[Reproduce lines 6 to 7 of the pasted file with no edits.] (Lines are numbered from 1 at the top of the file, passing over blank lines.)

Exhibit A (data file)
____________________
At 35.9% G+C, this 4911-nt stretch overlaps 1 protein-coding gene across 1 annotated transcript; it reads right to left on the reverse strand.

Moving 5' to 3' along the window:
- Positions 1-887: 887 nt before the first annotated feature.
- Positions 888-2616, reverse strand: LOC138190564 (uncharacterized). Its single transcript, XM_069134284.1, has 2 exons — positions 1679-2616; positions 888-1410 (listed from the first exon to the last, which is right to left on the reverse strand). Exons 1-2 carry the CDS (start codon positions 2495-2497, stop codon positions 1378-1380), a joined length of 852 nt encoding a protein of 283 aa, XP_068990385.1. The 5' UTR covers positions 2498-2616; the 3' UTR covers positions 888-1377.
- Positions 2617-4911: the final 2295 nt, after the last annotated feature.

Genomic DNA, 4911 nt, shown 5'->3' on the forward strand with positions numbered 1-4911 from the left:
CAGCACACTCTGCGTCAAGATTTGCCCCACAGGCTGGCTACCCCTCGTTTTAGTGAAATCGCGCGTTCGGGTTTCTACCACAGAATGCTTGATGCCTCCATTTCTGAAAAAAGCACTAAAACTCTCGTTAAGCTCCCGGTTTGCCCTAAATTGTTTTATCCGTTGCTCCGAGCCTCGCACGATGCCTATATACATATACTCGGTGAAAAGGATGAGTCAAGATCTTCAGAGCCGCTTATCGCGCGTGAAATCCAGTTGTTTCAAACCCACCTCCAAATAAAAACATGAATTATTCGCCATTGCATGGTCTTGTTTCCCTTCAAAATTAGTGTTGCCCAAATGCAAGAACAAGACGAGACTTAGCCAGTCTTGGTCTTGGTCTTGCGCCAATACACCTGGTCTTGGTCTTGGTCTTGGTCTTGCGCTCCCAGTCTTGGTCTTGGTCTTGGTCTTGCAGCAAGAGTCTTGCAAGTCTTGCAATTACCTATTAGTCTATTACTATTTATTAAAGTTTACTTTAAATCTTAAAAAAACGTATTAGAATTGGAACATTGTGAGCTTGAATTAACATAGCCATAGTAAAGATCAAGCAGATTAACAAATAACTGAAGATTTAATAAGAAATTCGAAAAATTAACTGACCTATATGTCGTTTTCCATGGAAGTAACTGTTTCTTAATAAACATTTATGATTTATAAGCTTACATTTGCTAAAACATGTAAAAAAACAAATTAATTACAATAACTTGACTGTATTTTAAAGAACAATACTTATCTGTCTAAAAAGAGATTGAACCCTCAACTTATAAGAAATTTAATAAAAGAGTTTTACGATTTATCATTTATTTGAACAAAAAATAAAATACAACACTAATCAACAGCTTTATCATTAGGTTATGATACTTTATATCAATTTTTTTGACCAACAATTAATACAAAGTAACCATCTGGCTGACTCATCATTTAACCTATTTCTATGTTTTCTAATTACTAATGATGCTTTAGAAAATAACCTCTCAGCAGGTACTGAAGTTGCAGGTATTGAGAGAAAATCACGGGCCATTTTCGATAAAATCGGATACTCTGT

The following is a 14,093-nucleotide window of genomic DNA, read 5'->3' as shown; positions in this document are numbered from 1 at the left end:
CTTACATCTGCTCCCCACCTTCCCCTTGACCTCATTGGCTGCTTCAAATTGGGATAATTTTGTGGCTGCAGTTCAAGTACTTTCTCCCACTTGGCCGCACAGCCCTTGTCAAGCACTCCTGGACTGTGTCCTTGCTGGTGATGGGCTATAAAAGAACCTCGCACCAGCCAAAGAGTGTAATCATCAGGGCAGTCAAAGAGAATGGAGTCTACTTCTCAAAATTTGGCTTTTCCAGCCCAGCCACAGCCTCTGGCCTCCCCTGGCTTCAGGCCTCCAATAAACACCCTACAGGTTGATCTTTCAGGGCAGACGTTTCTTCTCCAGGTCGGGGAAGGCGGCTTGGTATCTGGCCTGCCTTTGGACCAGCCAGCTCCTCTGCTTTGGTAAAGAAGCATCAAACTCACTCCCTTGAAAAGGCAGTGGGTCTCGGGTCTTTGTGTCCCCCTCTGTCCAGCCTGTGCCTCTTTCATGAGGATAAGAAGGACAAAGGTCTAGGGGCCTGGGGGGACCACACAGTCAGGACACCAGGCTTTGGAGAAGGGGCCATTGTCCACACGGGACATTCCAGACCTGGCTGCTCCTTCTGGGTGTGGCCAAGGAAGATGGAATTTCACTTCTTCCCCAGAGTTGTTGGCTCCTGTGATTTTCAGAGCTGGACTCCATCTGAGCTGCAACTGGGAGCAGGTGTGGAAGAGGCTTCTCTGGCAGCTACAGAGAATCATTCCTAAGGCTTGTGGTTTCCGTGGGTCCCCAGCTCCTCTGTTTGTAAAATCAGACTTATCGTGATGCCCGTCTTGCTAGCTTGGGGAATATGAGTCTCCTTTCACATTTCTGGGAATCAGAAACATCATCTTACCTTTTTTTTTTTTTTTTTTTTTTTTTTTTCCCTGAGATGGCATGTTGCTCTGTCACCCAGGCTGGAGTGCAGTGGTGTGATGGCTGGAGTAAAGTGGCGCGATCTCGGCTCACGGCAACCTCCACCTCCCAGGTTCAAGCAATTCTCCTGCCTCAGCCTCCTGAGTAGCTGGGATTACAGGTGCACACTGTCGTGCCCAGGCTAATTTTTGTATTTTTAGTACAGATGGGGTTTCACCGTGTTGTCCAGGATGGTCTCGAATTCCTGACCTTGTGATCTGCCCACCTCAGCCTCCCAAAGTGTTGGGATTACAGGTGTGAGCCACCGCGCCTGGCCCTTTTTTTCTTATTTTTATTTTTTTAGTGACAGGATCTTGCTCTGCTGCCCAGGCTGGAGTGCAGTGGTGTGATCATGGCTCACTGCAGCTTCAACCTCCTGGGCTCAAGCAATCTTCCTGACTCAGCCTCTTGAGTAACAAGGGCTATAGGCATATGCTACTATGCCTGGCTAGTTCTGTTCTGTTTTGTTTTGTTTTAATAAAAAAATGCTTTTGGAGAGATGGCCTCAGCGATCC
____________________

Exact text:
Genomic DNA, 4911 nt, shown 5'->3' on the forward strand with positions numbered 1-4911 from the left:
CAGCACACTCTGCGTCAAGATTTGCCCCACAGGCTGGCTACCCCTCGTTTTAGTGAAATCGCGCGTTCGGGTTTCTACCACAGAATGCTTGATGCCTCCATTTCTGAAAAAAGCACTAAAACTCTCGTTAAGCTCCCGGTTTGCCCTAAATTGTTTTATCCGTTGCTCCGAGCCTCGCACGATGCCTATATACATATACTCGGTGAAAAGGATGAGTCAAGATCTTCAGAGCCGCTTATCGCGCGTGAAATCCAGTTGTTTCAAACCCACCTCCAAATAAAAACATGAATTATTCGCCATTGCATGGTCTTGTTTCCCTTCAAAATTAGTGTTGCCCAAATGCAAGAACAAGACGAGACTTAGCCAGTCTTGGTCTTGGTCTTGCGCCAATACACCTGGTCTTGGTCTTGGTCTTGGTCTTGCGCTCCCAGTCTTGGTCTTGGTCTTGGTCTTGCAGCAAGAGTCTTGCAAGTCTTGCAATTACCTATTAGTCTATTACTATTTATTAAAGTTTACTTTAAATCTTAAAAAAACGTATTAGAATTGGAACATTGTGAGCTTGAATTAACATAGCCATAGTAAAGATCAAGCAGATTAACAAATAACTGAAGATTTAATAAGAAATTCGAAAAATTAACTGACCTATATGTCGTTTTCCATGGAAGTAACTGTTTCTTAATAAACATTTATGATTTATAAGCTTACATTTGCTAAAACATGTAAAAAAACAAATTAATTACAATAACTTGACTGTATTTTAAAGAACAATACTTATCTGTCTAAAAAGAGATTGAACCCTCAACTTATAAGAAATTTAATAAAAGAGTTTTACGATTTATCATTTATTTGAACAAAAAATAAAATACAACACTAATCAACAGCTTTATCATTAGGTTATGATACTTTATATCAATTTTTTTGACCAACAATTAATACAAAGTAACCATCTGGCTGACTCATCATTTAACCTATTTCTATGTTTTCTAATTACTAATGATGCTTTAGAAAATAACCTCTCAGCAGGTACTGAAGTTGCAGGTATTGAGAGAAAATCACGGGCCATTTTCGATAAAATCGGATACTCTGT